The Ferguson Three-Point Linkage

On: October 29, 2012
In: economics, technology
Views: 97
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I’m always happy when I spot a Ferguson Three-Point Linkage. Which increasingly happens in children’s playparks nowadays, as old tractors are used as new playthings.

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I’ve written about them before, but there’s definitely a lesson to be learned in an era of technology companies who spend more money on patent lawyers than research engineers.

Anyway, from the Wikipedia entry

“Before the 1940s, each manufacturer used their own systems for hitching, or attaching their implements to their tractors. Commonplace was the two-point hitch system which could not effectively be used for lifting many implements. At this time, farmers would have to purchase the same brand implements as their tractor to be able to correctly hook up the implement. If a farmer needed to use a different brand implement with the tractor an adaptation kit – which were typically clumsy, ill-fitting, or unsafe – had to be installed.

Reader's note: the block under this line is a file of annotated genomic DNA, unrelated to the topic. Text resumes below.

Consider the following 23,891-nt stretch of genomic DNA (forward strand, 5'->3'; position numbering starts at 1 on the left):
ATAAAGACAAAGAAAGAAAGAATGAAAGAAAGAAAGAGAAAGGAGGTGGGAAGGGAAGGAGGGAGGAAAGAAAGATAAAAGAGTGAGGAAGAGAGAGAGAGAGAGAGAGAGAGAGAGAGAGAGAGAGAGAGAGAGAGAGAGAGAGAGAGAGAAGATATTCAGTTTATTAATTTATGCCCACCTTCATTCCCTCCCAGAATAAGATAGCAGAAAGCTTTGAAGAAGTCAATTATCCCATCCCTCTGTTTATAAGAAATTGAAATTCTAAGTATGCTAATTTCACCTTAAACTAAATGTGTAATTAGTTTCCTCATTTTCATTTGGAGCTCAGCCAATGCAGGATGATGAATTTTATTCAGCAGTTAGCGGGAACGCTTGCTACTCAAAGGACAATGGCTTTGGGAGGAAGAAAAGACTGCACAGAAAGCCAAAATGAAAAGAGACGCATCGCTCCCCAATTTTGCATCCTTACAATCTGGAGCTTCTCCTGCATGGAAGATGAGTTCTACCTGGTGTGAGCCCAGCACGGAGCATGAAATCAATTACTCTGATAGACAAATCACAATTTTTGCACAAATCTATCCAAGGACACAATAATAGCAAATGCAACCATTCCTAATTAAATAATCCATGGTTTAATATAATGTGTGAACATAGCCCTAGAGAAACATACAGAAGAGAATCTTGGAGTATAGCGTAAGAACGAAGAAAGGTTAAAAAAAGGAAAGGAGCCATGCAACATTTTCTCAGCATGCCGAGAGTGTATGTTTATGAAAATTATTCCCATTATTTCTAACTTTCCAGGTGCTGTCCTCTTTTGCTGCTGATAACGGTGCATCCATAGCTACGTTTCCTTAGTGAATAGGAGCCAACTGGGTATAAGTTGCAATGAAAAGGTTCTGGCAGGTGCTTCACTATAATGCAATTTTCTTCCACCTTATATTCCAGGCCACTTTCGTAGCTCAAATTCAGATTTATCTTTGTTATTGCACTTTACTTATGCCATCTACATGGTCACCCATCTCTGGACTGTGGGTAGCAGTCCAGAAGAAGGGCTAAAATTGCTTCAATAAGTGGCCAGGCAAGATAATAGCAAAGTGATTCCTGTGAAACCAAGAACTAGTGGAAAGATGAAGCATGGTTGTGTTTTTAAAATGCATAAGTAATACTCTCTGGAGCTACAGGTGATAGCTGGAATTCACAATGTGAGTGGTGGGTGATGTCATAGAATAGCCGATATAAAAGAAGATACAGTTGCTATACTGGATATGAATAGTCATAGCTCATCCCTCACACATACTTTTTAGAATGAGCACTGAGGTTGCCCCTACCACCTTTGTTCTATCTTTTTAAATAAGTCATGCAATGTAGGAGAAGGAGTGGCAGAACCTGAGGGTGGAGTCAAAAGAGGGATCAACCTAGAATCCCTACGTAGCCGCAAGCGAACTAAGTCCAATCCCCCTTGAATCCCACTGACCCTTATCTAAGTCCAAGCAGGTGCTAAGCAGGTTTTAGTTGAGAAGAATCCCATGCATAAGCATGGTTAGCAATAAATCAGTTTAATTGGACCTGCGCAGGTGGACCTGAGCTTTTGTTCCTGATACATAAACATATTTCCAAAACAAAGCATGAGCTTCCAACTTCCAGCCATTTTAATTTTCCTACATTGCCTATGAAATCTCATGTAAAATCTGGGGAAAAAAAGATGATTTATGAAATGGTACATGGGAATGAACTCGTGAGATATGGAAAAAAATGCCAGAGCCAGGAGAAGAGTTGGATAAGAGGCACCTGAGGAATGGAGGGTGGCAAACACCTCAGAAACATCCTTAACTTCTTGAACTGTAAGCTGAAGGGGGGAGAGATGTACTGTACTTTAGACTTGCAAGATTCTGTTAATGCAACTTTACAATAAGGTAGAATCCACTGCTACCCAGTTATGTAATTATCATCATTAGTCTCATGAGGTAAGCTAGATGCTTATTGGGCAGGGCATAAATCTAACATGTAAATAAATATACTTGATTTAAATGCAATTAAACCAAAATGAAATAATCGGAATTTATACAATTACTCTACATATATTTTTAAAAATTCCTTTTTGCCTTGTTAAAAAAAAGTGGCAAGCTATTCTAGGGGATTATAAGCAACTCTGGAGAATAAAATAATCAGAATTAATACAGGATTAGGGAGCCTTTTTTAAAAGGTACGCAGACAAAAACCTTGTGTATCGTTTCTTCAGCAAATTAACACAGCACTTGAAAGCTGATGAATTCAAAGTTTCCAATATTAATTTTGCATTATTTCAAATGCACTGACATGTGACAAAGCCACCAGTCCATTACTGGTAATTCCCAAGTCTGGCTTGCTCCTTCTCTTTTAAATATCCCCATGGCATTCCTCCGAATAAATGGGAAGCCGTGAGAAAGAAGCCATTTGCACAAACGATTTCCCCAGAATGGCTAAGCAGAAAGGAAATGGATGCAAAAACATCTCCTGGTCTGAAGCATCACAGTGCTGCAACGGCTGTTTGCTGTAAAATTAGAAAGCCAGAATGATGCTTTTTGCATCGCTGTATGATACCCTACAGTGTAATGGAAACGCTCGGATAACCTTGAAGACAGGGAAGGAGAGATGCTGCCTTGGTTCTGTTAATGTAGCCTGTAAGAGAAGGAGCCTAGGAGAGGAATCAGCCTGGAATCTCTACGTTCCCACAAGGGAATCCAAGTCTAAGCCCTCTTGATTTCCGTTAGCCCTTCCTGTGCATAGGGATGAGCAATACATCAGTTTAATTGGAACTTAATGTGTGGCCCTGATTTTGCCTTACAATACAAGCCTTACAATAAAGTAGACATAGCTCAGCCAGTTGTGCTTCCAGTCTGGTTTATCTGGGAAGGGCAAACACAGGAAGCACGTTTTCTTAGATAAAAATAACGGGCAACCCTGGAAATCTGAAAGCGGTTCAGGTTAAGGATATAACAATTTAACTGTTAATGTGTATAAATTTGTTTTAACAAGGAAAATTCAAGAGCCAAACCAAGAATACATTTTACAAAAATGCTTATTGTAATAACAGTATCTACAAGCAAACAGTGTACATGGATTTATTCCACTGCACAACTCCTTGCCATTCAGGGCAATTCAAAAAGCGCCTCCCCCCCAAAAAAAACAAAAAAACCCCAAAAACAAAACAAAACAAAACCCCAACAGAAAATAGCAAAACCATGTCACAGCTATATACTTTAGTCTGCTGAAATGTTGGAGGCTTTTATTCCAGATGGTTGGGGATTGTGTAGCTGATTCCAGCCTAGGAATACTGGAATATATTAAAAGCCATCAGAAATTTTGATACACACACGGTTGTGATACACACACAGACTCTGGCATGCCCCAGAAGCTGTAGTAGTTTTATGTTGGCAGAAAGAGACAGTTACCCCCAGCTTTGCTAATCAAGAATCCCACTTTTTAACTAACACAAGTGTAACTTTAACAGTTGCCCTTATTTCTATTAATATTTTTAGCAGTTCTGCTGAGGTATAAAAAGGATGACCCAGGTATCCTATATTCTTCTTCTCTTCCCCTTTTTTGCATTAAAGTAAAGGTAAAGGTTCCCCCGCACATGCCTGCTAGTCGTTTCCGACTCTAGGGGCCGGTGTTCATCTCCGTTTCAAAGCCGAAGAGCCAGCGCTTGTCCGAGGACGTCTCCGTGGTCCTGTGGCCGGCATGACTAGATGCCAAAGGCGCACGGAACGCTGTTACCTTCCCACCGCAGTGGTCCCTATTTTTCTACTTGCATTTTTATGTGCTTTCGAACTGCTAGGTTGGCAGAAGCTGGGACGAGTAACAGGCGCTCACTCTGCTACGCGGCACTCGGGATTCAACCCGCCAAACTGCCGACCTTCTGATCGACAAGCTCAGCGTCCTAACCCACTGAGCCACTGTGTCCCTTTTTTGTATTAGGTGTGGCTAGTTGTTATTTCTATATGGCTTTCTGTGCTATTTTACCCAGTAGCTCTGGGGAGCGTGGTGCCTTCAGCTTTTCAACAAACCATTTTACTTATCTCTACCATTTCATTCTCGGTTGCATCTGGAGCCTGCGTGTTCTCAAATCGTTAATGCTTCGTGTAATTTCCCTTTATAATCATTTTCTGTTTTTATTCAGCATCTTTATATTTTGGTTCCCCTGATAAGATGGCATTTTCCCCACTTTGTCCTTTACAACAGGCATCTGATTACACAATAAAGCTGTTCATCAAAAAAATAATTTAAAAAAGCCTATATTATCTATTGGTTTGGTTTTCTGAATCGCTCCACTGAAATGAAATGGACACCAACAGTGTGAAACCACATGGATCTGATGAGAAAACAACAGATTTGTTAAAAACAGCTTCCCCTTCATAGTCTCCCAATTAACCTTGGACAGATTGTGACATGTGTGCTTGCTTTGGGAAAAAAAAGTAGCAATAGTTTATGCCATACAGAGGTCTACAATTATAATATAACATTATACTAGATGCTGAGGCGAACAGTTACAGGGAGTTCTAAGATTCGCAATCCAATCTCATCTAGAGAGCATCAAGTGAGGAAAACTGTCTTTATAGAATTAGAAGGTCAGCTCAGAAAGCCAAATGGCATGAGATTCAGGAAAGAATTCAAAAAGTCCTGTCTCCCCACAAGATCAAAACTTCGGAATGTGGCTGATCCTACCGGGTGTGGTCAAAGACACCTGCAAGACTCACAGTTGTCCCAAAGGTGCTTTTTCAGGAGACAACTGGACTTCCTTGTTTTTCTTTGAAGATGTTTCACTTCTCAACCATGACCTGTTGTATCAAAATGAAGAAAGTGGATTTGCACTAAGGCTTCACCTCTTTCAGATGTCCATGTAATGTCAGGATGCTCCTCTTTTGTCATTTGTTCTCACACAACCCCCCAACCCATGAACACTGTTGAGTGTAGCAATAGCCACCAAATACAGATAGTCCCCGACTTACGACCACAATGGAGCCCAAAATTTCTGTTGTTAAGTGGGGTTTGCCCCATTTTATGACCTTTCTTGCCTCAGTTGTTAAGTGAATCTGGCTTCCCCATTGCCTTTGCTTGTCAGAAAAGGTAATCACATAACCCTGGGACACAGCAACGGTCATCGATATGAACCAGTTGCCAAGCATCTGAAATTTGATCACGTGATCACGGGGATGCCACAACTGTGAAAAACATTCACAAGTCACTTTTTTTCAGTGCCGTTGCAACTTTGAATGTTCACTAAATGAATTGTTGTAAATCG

In the 1960s, tractor and implement manufacturers eventually agreed on the three-point hitch as the one standard system to hitch implements to tractors. As patents on technology expired, the manufacturers were able to refine the system and create useful modifications. Now, nearly all manufacturers have adopted some standardised form of the modern three-point hitch system; many companies also offer safe adaptation kits for converting the non-standard hitch systems to the three-point hitch system.”

Play nicely, open up standards, and everyone benefits.

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